Before graduating, some seniors take time to pull off the perfect prank. But it's not just childish behavior. Journalist Annie Murphy Paul says pranks showcase creativity and attention to detail.
A new report Harnessing the Power of the Purse: Female Investors and Global Opportunities for Growth points out that women create and influence more than a quarter of the world's wealth.
NPR Investigative Correspondent Joe Shapiro tells host Michel Martin about the growing use of fines in the criminal justice system.
Congresswoman Tammy Duckworth lost her legs in combat during the Iraq War, and still gets health care from Veterans Affairs. She discusses allegations that agency hid how long veterans wait for care.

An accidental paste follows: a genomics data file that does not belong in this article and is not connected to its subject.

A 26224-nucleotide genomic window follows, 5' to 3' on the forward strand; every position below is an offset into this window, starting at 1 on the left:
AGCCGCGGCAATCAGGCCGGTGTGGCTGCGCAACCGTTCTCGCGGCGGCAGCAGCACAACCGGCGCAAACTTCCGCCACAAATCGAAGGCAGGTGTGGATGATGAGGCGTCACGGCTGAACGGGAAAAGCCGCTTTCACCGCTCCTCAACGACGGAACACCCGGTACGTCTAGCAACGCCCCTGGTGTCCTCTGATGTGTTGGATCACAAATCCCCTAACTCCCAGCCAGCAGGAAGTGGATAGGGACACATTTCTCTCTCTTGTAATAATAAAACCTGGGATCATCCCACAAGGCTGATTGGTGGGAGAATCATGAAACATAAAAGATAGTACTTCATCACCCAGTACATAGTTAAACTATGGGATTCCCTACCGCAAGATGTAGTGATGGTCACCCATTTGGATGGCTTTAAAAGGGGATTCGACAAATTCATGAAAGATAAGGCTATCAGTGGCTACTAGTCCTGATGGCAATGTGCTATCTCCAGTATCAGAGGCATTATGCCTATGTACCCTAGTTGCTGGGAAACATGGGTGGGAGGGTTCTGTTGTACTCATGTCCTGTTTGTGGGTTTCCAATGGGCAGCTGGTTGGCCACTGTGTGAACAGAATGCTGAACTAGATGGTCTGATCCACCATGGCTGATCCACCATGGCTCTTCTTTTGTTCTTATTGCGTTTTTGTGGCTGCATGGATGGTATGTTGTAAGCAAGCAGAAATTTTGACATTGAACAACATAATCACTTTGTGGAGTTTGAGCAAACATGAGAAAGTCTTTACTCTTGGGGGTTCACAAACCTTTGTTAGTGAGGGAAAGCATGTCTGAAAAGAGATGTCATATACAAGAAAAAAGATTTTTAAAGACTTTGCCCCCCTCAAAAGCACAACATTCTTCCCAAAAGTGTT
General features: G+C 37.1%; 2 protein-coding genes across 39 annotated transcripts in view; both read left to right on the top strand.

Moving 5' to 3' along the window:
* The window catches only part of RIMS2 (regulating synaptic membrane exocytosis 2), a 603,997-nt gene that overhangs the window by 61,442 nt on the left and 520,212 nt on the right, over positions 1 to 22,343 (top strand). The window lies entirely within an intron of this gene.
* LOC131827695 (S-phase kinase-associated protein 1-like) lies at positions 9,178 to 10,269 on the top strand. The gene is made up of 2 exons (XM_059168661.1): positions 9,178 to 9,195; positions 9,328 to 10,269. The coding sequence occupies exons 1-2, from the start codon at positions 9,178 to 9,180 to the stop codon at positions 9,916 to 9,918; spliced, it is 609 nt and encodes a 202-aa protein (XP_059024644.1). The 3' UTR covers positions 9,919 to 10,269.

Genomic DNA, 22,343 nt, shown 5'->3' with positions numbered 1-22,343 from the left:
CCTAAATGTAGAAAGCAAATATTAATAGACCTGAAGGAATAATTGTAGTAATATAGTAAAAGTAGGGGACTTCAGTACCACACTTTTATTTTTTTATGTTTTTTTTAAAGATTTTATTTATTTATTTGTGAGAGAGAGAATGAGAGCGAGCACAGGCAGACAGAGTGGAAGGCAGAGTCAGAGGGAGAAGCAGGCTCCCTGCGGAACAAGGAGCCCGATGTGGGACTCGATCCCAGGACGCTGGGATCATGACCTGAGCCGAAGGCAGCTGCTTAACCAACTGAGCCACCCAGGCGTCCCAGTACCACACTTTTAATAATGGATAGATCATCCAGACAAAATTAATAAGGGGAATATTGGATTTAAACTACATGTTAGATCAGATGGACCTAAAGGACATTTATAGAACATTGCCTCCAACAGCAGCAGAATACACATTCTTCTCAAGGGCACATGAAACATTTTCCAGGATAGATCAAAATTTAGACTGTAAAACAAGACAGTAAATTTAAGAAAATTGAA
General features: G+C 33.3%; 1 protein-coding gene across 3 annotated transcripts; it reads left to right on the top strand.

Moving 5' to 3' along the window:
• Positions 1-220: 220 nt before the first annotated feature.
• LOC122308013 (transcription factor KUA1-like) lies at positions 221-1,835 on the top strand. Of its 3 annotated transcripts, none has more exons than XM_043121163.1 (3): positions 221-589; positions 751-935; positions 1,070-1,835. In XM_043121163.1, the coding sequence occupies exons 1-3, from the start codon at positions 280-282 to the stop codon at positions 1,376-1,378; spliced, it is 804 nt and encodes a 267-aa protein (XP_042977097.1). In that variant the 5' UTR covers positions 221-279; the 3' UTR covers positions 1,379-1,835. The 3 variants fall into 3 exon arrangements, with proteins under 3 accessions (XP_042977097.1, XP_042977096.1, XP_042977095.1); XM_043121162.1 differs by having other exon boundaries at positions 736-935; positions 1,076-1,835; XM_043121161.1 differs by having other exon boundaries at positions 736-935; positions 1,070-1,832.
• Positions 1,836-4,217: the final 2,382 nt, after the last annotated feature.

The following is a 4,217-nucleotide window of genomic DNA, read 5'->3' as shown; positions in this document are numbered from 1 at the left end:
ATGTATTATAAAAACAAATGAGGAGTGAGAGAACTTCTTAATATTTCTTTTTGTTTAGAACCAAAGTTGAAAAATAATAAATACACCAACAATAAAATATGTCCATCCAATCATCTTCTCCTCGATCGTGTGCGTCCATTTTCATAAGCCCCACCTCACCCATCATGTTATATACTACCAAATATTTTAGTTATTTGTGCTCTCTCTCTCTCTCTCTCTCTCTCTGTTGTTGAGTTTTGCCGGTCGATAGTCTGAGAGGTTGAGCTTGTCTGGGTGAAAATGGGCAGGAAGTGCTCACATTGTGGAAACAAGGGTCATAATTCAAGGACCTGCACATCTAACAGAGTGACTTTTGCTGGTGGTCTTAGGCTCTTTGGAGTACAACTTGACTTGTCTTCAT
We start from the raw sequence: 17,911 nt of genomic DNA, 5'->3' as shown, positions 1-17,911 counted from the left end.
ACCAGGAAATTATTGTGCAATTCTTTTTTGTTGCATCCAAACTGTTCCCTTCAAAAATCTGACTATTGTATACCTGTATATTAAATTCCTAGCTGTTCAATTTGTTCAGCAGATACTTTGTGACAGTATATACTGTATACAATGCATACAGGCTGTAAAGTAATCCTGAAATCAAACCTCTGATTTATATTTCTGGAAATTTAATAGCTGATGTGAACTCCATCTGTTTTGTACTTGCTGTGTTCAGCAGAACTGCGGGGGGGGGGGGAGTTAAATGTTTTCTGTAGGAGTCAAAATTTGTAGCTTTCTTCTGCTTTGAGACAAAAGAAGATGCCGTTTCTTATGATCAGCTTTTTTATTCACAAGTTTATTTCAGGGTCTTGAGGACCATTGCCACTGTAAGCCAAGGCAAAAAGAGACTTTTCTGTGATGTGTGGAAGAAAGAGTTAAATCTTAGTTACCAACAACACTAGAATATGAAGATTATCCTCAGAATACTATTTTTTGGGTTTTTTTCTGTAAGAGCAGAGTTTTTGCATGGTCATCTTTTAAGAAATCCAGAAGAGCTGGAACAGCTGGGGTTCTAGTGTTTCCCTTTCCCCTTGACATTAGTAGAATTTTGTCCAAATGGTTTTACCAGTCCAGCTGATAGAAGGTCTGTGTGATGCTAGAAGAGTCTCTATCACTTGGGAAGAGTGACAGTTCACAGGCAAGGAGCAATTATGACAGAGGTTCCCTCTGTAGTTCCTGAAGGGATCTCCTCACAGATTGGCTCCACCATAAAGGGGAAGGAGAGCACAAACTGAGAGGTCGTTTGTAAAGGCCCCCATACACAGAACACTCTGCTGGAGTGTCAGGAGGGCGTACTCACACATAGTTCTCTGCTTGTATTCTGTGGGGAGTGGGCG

Teenagers get in trouble for skipping school, breaking curfew or buying cigarettes, but in one Tennessee county, that can mean jail. Susan Ferriss reported on this for the Center for Public Integrity.
Bombs and cars were used in the attack at the outdoor market early Thursday. A witness says, "The air was full of the smell of gunpowder and the sound of sobbing." More than 90 people were injured.
Police in Albuquerque, N.M., have shown a pattern of excessive force that violates the Constitution, a federal report says. The department is changing policies; families are demanding accountability.
Brad Anderson helped the president in Iowa in 2008 and 2012, but he's never campaigned on his own behalf. He cites Obama as an inspiration, but others might not be as quick to start their own races.
The annual Ramp Feed, which celebrates the ramp, or wild leek, gives the economically depressed mining town of Richwood, W.Va., a reason to celebrate. And you can smell those alliums for miles.
A Montana man says he was justified in shooting a prowler, a German exchange student, in his garage. The case has revived the debate over how far Americans should be able to go to defend their homes.